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Find Great Business Opportunities - Book-of-the-Month - Author David Alford maintains that “opportunities come everyone’s way,” but few people know what to do when they find one. And in fact, few people actually know how to find the best ones.

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But, with how quickly the digital world is moving these days, this is just the beginning...

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Resource Center > Article
Great Interview Techniques for Any Employer
28 Apr 11 Posted by: Kathleen C Lanza
in Featured Articles
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Business owners of all shapes and sizes all too often make a critical misstep in the hiring process―they don’t take the time to learn good, solid interviewing skills.  Unfortunately, this can be a very costly mistake, as hiring the wrong person can take quite a toll on any business’ bottom line in the form of such things as lost productivity, time spent on recruitment, unemployment insurance and a host of other less tangible things like employee morale.

The truth is that most interviews are relegated to a quick resume review, some standard questions about education and job history, and then perhaps a wind-up discussion regarding availability.  But if you’re a business owner who really wants to ensure you’re hiring the right person for the job, you’ve got to dig deeper and spend some time talking about far more than a candidate’s skills and experience.

You’ve also got to examine his or her personal character, as well as whether or not he or she would be a good cultural fit for your organization.  This is particularly true for home-based or other small businesses or franchises where people must often work in very close proximity to one another and cooperatively to get the job done.  If that same small-sized business or franchise is family-owned and/or operated, well then cultural dynamics are elevated to a whole new level.

So how does any business owner go about asking the right questions to find the best candidate for hire?  The online and other cost-free resources available on effective interviewing are many and you should take advantage of all that you can.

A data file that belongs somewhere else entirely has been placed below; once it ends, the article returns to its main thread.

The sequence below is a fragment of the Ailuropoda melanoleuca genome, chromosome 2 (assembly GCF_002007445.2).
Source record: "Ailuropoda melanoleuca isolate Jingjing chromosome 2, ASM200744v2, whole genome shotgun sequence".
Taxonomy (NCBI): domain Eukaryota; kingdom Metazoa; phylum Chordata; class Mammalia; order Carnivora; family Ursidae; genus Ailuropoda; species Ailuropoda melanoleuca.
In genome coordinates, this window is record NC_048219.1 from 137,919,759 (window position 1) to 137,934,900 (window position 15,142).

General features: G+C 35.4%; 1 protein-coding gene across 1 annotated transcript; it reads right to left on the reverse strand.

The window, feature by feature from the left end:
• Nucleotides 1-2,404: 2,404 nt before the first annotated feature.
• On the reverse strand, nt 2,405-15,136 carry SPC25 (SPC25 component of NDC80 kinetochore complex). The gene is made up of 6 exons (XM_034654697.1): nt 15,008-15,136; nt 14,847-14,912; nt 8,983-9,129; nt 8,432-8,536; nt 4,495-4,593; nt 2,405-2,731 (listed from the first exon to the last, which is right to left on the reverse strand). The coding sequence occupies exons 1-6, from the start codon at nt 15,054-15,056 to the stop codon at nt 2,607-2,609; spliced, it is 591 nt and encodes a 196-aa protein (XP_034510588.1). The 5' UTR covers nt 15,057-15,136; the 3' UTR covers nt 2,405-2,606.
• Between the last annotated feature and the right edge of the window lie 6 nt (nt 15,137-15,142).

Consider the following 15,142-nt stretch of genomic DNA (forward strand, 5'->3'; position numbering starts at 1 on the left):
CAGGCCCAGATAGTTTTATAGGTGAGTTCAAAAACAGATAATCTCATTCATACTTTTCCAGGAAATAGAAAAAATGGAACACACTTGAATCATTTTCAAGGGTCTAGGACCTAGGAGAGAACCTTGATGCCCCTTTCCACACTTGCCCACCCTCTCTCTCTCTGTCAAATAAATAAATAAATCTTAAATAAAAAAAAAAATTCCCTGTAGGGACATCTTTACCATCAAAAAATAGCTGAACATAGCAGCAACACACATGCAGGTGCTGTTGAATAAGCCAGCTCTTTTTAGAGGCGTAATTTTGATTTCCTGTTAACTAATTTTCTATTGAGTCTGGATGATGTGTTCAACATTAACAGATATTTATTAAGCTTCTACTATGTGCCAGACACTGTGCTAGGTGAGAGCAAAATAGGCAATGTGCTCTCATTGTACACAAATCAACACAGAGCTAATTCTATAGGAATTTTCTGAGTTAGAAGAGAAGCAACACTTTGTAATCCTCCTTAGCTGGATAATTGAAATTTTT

In the meantime, here are some basic pointers to get you started on your journey to being a truly great interviewer:


  • Take a few moments to establish an initial rapport with the interviewee to make sure the person feels relaxed and at ease.  Don’t just cut to the chase.  An “all business, all the time” persona can be a real deterrent to many prospective employees.  Who wants to work with and especially for someone like that?

  • While basic, scripted questions that you ask of every candidate are good for leveling the playing field, they should not constitute the bulk of an interview.  Ask customized questions of each candidate that exhibit your interest in the person and that will demand more descriptive responses.

  • Ask open-ended questions that can’t possibly be answered with simply a “yes” or a “no.”

  • Listen more than you talk, being especially careful to not overpower the interview.

  • Frame questions around the specific job description at hand.

  • Pay careful attention to the kinds of questions the candidate asks of you.  If the person doesn’t ask any, that may be a sign that he/she hasn’t done their homework, isn’t terribly interested in getting the job or is not great when it comes to such things as initiative and problem solving.  Candidates who ask good questions often exhibit good analytical skills, which can come in very handy.

  • Learn what interview-question techniques are most effective in eliciting desired responses from candidates and take the time to craft questions that will allow you to obtain the information you need to make the best decision possible.  For instance, open-ended questions will keep the subject talking and cannot be answered with a simple “yes” or “no,” while negative-balance questions (e.g., Can you give me an example of a time when things didn’t turn out as planned and what you did about it?) turn the table on a candidate and encourage him/her to offer a more balanced perspective on a given issue or situation.  Judgment call-oriented questions (e.g., What would you do if…?) will help you to determine a candidate’s potential approach to various situations and challenges, while past-performance approaches (e.g., Tell me about a time when…) will give you an indication of future behavior.  Lastly, layering your questions so that you pose the same question in a different way a number of times over the course of the interview process can provide great insight into a candidate’s truthfulness and authenticity.


Interviewing is a learned skill, one that virtually anyone can master with a reasonable amount of effort.  Honestly, very few people have what it takes to conduct interviews effectively without taking the time to educate themselves on the proper techniques beforehand.

So take some time out to learn how you can make strides in facilitating the best employer-potential employee exchange possible.  If you do, you’re going to be more likely to make the right hiring decisions as opposed to the wrong ones.

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